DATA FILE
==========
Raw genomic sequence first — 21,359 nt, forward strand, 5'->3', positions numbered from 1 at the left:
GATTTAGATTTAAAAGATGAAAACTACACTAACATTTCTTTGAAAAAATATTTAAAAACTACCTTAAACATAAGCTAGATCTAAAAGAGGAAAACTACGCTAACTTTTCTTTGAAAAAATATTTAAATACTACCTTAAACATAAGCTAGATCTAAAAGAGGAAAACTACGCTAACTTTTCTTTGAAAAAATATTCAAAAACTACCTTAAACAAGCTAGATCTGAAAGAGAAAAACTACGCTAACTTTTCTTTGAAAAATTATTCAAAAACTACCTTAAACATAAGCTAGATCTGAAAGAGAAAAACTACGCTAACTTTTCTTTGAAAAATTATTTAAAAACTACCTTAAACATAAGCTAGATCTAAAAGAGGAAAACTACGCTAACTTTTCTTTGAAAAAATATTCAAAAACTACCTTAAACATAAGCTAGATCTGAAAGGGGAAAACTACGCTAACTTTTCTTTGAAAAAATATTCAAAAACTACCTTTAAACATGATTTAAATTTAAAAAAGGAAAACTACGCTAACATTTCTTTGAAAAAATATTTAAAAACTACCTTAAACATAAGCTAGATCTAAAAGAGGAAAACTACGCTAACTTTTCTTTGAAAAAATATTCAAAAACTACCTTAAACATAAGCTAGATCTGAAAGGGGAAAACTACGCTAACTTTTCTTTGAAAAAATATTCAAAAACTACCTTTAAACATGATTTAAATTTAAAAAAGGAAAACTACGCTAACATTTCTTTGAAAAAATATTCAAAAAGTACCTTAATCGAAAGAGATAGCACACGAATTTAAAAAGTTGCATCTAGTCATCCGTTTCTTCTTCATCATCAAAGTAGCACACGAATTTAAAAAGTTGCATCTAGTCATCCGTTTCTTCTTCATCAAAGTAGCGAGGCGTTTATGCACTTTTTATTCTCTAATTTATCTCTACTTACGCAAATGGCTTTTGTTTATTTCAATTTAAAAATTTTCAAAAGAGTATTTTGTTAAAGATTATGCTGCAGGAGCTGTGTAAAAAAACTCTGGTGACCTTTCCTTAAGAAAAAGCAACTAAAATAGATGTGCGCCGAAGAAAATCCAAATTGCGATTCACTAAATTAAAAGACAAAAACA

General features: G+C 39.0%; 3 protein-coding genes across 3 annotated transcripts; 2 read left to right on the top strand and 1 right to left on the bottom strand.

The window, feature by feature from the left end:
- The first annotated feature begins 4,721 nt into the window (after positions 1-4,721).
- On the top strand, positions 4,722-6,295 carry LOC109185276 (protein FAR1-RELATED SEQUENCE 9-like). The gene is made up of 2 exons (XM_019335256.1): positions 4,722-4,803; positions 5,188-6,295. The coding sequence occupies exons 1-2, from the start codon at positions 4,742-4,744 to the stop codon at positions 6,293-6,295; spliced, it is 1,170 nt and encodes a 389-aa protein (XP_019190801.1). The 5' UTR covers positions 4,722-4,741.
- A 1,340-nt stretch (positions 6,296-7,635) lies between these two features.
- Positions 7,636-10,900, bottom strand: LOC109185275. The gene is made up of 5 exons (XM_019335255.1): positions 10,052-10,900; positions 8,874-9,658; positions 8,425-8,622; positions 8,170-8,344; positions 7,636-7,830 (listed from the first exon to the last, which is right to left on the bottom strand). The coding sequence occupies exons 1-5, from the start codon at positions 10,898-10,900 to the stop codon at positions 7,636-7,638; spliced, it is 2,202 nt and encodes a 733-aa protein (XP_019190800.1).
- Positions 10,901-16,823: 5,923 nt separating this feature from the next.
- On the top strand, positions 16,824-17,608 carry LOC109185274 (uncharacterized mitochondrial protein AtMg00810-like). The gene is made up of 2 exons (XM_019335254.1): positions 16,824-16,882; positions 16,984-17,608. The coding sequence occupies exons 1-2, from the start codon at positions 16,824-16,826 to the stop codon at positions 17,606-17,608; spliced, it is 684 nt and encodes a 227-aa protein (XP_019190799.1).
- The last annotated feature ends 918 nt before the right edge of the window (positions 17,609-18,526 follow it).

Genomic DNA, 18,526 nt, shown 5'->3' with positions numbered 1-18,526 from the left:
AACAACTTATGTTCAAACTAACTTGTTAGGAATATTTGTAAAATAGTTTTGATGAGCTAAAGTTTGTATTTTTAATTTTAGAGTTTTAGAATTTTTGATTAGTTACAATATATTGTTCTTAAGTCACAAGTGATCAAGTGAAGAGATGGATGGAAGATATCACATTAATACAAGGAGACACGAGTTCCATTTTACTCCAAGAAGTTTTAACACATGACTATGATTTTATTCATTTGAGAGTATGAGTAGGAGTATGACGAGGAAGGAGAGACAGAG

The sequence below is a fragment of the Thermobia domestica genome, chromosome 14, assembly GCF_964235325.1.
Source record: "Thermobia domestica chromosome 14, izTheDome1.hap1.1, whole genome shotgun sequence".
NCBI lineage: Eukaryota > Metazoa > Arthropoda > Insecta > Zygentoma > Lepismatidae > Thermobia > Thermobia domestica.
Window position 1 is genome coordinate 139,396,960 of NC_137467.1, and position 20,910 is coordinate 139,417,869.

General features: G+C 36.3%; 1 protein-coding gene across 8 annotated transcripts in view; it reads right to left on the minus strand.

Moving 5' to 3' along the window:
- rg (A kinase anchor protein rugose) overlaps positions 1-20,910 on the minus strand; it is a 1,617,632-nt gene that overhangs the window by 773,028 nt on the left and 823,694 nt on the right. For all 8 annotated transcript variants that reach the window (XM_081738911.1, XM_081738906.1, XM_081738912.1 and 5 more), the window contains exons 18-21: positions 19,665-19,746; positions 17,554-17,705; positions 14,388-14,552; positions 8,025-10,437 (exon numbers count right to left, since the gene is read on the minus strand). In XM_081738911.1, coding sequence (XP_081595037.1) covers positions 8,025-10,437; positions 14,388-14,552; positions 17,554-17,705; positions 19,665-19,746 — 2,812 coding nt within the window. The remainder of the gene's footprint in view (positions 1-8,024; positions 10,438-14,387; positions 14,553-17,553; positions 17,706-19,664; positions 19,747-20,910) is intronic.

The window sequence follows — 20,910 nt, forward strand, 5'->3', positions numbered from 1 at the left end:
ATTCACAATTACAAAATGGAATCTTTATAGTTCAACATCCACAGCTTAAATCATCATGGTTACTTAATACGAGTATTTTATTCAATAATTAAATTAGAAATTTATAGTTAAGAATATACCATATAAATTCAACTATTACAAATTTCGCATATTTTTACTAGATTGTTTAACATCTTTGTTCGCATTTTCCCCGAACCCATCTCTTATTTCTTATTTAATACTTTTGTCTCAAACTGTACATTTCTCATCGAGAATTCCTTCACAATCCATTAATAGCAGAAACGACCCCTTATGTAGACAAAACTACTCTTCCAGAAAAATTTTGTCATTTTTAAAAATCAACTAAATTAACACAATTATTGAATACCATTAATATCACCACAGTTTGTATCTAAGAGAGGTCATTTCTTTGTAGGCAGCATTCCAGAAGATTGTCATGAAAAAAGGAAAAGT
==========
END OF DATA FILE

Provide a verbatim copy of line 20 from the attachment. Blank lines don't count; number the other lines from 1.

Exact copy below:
- rg (A kinase anchor protein rugose) overlaps positions 1-20,910 on the minus strand; it is a 1,617,632-nt gene that overhangs the window by 773,028 nt on the left and 823,694 nt on the right. For all 8 annotated transcript variants that reach the window (XM_081738911.1, XM_081738906.1, XM_081738912.1 and 5 more), the window contains exons 18-21: positions 19,665-19,746; positions 17,554-17,705; positions 14,388-14,552; positions 8,025-10,437 (exon numbers count right to left, since the gene is read on the minus strand). In XM_081738911.1, coding sequence (XP_081595037.1) covers positions 8,025-10,437; positions 14,388-14,552; positions 17,554-17,705; positions 19,665-19,746 — 2,812 coding nt within the window. The remainder of the gene's footprint in view (positions 1-8,024; positions 10,438-14,387; positions 14,553-17,553; positions 17,706-19,664; positions 19,747-20,910) is intronic.